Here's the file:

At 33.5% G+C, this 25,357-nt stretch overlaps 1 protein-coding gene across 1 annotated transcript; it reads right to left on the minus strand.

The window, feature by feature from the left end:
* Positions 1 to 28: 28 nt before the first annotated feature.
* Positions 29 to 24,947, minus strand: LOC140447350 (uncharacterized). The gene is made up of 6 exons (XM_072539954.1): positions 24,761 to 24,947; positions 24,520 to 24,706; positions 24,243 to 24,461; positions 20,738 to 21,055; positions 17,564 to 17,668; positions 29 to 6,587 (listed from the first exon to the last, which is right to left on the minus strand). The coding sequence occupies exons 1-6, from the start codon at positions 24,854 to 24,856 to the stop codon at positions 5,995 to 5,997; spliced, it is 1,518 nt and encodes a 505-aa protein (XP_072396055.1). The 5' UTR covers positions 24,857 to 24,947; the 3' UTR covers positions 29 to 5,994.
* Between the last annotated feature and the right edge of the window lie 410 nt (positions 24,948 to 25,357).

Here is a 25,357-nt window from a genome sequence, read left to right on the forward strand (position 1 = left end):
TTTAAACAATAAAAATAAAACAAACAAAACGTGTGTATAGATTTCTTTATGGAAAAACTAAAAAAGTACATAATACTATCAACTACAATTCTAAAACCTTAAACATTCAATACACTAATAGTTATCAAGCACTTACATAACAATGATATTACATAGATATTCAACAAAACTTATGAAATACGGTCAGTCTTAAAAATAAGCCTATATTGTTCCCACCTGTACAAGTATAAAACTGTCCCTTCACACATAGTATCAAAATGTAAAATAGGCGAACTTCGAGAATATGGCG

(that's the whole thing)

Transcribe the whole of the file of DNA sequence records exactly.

At 33.5% G+C, this 25,357-nt stretch overlaps 1 protein-coding gene across 1 annotated transcript; it reads right to left on the minus strand.

The window, feature by feature from the left end:
* Positions 1 to 28: 28 nt before the first annotated feature.
* Positions 29 to 24,947, minus strand: LOC140447350 (uncharacterized). The gene is made up of 6 exons (XM_072539954.1): positions 24,761 to 24,947; positions 24,520 to 24,706; positions 24,243 to 24,461; positions 20,738 to 21,055; positions 17,564 to 17,668; positions 29 to 6,587 (listed from the first exon to the last, which is right to left on the minus strand). The coding sequence occupies exons 1-6, from the start codon at positions 24,854 to 24,856 to the stop codon at positions 5,995 to 5,997; spliced, it is 1,518 nt and encodes a 505-aa protein (XP_072396055.1). The 5' UTR covers positions 24,857 to 24,947; the 3' UTR covers positions 29 to 5,994.
* Between the last annotated feature and the right edge of the window lie 410 nt (positions 24,948 to 25,357).

Here is a 25,357-nt window from a genome sequence, read left to right on the forward strand (position 1 = left end):
TTTAAACAATAAAAATAAAACAAACAAAACGTGTGTATAGATTTCTTTATGGAAAAACTAAAAAAGTACATAATACTATCAACTACAATTCTAAAACCTTAAACATTCAATACACTAATAGTTATCAAGCACTTACATAACAATGATATTACATAGATATTCAACAAAACTTATGAAATACGGTCAGTCTTAAAAATAAGCCTATATTGTTCCCACCTGTACAAGTATAAAACTGTCCCTTCACACATAGTATCAAAATGTAAAATAGGCGAACTTCGAGAATATGGCG